Following my recent trends of threads - once again this focuses on work.
After quitting my previous job about 3 months ago in an attempt to work for myself, I'm not making as much as I had first anticipated. I'm short a few hundred monthly vs. my guesstimates.
I'm going to be looking to apply for work locally, part time, doing student type jobs. (Stocking groceries or whatever).
I have never done this type of job in my life. My resume has a lot of customer service type roles, but much of it is in offices, behind a desk, on the phones, and as high as management.
So, obviously, I set one foot into a Tim Horton's and say "Time To Make The Donuts!", they'll quickly remind me this is not a Dunkin' Donuts, and proceed to ask why in the hell I'd want to work 20 hours a week for min wage when my resume screams otherwise.
Honestly, my answer would be "because I need a couple extra bucks to keep paying the rent and living the comfortable life I've grown accustomed to while running my own business", but I know that's probably not gonna fly with any potential employer.
Just tell them that you're just looking for a change of pace. A lot of older (not to assume you're old, mind you) take jobs at Timmy's or other locations like that to bring in some extra funds, or because they need a break from what they're doing.
Can I recommend working in the security industry? That may interest you.
Oh, and Kingleo's right: Temp agencies are awesome for that, but you may be hard pressed to find four hour part time shifts.
(edited by Oliver on 7.1.07 1406) You're kidding me!
Or could you say: "I am a responsible individual who takes care of myself. This job provides me with the opportunity to do just that." or something like that. ANd I don't think you are required to overdo your work history.
The nice part about working through a temp agency is that you can pick your hours. Depending on the work they have available, you can sometimes even call them up and have work within a few minutes. A regular part-time job probably wouldn't give you the flexibilily you'd want running your own business. They also seem to pay slightly higher wages than the average bagger/checker type job. They also tend to pay weekly rather than biweekly which is nice as well.
Personally, my one experience with a temp agency was not a positive one - so I'd be hesitant to recommend that route. I worked some very miserable jobs that really were not worth the money I was making.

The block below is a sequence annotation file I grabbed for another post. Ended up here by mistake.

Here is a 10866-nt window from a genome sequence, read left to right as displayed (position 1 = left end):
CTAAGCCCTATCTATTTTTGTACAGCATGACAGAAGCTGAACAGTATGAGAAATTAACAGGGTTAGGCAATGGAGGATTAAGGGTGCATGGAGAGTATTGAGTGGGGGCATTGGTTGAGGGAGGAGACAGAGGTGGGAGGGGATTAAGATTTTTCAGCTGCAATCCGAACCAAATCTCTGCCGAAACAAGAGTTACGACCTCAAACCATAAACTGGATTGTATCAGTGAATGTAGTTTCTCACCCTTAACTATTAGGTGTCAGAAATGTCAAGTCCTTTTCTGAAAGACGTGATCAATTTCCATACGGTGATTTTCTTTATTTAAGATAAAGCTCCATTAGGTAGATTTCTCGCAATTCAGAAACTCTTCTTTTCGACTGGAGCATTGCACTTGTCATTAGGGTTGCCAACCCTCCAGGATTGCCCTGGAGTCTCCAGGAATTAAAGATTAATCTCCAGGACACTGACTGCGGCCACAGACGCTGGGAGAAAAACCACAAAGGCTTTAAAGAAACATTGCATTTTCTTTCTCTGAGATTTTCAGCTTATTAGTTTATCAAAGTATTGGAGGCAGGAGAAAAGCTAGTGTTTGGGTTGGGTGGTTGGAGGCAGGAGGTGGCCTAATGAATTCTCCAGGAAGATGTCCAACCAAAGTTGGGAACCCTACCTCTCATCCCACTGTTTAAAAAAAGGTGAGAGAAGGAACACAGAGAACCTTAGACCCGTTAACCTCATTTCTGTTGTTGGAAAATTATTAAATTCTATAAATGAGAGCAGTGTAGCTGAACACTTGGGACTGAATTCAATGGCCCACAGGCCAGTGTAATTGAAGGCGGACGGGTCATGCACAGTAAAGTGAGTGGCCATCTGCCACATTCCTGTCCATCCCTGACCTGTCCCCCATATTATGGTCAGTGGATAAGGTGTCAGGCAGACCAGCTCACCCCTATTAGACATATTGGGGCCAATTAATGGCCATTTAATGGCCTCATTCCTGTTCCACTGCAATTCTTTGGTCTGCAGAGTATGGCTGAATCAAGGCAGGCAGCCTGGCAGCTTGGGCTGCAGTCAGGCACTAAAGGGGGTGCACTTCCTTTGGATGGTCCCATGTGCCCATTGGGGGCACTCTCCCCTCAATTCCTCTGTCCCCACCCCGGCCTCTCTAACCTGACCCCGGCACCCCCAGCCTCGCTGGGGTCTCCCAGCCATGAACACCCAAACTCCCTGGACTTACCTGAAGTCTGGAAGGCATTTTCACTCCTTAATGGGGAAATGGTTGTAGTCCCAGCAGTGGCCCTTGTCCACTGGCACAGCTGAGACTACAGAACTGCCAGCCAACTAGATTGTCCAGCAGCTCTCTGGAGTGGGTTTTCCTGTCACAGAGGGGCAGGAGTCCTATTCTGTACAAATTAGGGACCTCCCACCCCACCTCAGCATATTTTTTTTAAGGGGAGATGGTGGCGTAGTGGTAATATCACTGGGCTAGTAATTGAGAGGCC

When I was working retail in high school and early college, it was not uncommon to work along side someone who wanted a few extra bucks, who had just hit some financial troubles (divorce, lay-off, etc) and who was working a part-time job to help his or her finances.
I don't think it's as uncommon as you might think for people in your situation to look for additional part time work. In Santa Barbara, it's pretty common for professional people to have a second job to make ends meet - the cost of living here is insanely high.
They only hurdle you might have to overcome is a manager's concern that you'll bail the moment your business turns around - and that might happen in two months. As long as you emphasize that you'll be needing to do this for a while (whether or not that's true),
"Oh my God! They have a shit-load of Cockapoo stuff!" -Jennifer's greatest quote... ever.
Originally posted by LeroyPersonally, my one experience with a temp agency was not a positive one - so I'd be hesitant to recommend that route. I worked some very miserable jobs that really were not worth the money I was making.
Not all temp agencies are the same, though. I've worked for one that was a terrible joke and was borderline illegal, and there were a few that treated me like royalty. It's just a matter of finding what works.
The common misconception with temp agencies is that they will find work for you. THat is true, but the ebst thing to do is to call them and inquire. Call and call again. Call them and make sure you're always on their list of people to offer shifts to. Its amazing how many people get that backwards sometimes.
If you're going to do the part time thing for extra money, and you recognize that you'll be working below your accomplishment level, try to find something that you'll enjoy. One Christmas season, I picked up a part time job at a Sports store, one that specializes in "fan apparel", as opposed to sporting goods. While the pay wasn't the greatest, the working conditions were a blast, since I was generally selling to fans like me.
I've put in my time in Target stockrooms, even though I have three degrees and a great deal of work experience in jobs that involve doing tasks other than schlepping forty-pound bags of dog food down ladders. Being overeducated has never come up in the interviews I've had. I show up on time, do what I'm told, and stay around until quitting time -- that's all the managers really seem to care about.
"The object of persecution is persecution. The object of torture is torture. The object of power is power. Now do you begin to understand me?"
There were fifteen years between when he started the first and when he published the second. "The Gunslinger" was originally published as a series of short stories, starting in 1971 (I believe) and spreading throughout the 1970s.